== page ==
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These are answers submitted by archstevej

Thanks, that was driving me crazy. There should be an easier way to turn it off.
Hi Scott, I tried that, but did not see the call. What is the code for that call, maybe my eyes are missing it. Thanks, Steve
Thanks for this discussion.

If I plug Eq1 into Eq2, I will still have two differential equations (ignoring H(t))---Rdot and Wdot.

When I solve this system using numerical starting values, I get soultions for R and W.

However, I could have solved the system without plugging Eq1 into Eq2. In this case, I get the same R and W solutions.

But, if Rdot=0, I get different answers when plugging Eq1 into Eq2 than I do when I solve the system in a less reduced form. So, I am still not sure which way is more correct.


Thats great, thanks. I am not sure where to find code for stuff like that, other than to look here!



That was just a typo from me copying into here. I get the error when the parantheses are correct. I don't think the int command knows to take the results from sol1 to use for W(t), R(t), and H(t).

Any other suggestions would be helpful. Thanks.






Instead of thinking it as time going backwards, can I think about it as though the direction of the subject at hand either going up or down? For example, if I have a boulder teetering on a ledge halfway up a mountain. My differential equation might explain the movement of the boulder further up the mountain with time. But, if I put a negative in front of the differential equation I am actually explaining pushing the boulder back down the mountain to reach a steady  equilibrium state.

What I have been assuming is that my model (without any negative signs) would explain the problem so that it is simulated "forward" in the path of least resistance. In this case, that would be decreasing pumping in time as costs became higher. But, this is not necessarily the case. So, I need the negative sign to bring the simulation to the steady state point.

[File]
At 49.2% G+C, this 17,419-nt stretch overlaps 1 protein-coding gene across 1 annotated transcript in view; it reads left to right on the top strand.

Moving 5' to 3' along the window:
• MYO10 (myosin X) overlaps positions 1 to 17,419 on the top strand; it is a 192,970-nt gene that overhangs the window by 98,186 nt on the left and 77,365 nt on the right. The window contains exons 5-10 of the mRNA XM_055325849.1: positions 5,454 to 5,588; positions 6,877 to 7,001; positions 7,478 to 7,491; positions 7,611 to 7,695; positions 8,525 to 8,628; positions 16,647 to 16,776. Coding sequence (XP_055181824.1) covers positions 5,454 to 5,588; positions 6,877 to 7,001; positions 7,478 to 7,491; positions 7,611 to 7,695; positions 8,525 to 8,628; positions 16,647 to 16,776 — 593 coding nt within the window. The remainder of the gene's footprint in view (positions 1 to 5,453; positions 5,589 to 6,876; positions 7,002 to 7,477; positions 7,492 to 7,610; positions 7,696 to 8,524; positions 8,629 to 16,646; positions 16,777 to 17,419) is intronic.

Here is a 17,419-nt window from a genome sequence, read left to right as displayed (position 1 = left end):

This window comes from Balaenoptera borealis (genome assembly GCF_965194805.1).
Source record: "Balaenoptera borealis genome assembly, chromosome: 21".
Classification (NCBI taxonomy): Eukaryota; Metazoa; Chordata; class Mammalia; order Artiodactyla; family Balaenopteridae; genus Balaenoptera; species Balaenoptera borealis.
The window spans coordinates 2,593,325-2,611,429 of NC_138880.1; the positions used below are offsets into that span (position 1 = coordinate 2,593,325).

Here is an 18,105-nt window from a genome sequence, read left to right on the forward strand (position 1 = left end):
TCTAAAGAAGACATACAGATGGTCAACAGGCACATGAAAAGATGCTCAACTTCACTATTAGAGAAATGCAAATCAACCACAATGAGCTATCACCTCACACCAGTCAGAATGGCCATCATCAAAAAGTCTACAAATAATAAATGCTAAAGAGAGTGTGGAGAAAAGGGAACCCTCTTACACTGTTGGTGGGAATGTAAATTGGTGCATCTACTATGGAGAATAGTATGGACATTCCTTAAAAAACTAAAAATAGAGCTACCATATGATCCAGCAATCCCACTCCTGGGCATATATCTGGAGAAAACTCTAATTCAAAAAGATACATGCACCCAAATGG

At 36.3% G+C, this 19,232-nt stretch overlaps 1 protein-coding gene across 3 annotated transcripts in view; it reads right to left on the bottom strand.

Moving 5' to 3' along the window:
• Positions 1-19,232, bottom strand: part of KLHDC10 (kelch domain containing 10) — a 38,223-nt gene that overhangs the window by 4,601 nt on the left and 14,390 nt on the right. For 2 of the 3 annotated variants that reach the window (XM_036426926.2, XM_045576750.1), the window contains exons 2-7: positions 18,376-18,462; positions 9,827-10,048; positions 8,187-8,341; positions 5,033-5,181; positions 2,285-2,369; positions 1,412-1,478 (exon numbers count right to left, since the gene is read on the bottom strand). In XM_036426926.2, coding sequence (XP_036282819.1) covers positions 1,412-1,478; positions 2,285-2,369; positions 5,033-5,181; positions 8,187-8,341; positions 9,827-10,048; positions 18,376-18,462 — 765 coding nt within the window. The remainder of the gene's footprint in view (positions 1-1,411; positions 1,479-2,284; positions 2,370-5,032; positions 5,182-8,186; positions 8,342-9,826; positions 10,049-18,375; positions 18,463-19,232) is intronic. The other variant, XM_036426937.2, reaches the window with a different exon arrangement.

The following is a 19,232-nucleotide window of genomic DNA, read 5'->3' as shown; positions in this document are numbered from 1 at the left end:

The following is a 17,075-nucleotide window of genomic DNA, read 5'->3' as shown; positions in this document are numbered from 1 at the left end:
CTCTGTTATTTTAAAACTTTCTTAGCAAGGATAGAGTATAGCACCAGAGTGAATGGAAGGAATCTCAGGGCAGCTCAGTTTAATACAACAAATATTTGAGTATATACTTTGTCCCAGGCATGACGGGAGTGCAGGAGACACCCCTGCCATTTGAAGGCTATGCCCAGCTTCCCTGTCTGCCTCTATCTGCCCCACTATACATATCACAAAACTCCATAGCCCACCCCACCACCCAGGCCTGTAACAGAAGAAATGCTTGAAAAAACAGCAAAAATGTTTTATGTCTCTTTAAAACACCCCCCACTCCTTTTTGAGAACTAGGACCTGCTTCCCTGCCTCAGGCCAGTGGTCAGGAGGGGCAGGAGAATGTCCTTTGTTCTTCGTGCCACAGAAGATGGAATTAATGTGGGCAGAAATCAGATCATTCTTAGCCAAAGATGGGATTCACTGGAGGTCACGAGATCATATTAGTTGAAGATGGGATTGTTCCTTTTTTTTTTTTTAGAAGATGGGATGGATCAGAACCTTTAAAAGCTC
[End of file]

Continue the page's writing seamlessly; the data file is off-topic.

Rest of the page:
Does this make any sense?




Right, I got similar values for the equilibrium. I constantly adjust the parameters, so mine is a little different now. I see what you mean about seeing how things were in the past. But, I am trying to predict what will happen given today's level of pumping water. So, I would expect to be analyzing some future condition. I do think this discussion is helping. Thanks.

What if there is no equilibrium when you run the model forward. In my simulation, the ODEs seem to leave an equilibrium due to the initial conditions I choose. If I run it backwards, it looks as though the equilibrium is reached in the future.



Okay, thanks for your help on this. I am seeing what I need to learn more about. Do you know what literature I could read to better understand this?

I am not so sure I buy running time backwards for my situation, even if it is for all of my differential equations. I have a social discount factor in the model, and it seems counter intuitive to do it backwards. Would the predator-prey model be something that can go backwards, for example?

Thanks for your help on this!



The topic is a hydrology and water pumping project. If time is run backwards, does this mean that starting points are actually ending points? The advisor is not the best communicator!

What you say makes sense. I wonder though, does the -1 change the nature of the problem to the point where it does not actually represent reality? I am trying simulate a real life situation.  With the negatives, my  result looks better. But, not sure I can stand by it. Is there any way to check to see if what I am doing is okay?

Dang, this is complicated!





I am sorry for taking so long to get back to this. But, I still have a problem. I am working on a system of ODEs that blows up when I do a numerical solution. One of my advisors says to multiply the ODEs by -1 to reverse the role of the eigen values. I only vaguely understand this. Would you be able to point me in the right direction to figure this out? When I do this, my results are much more stable.




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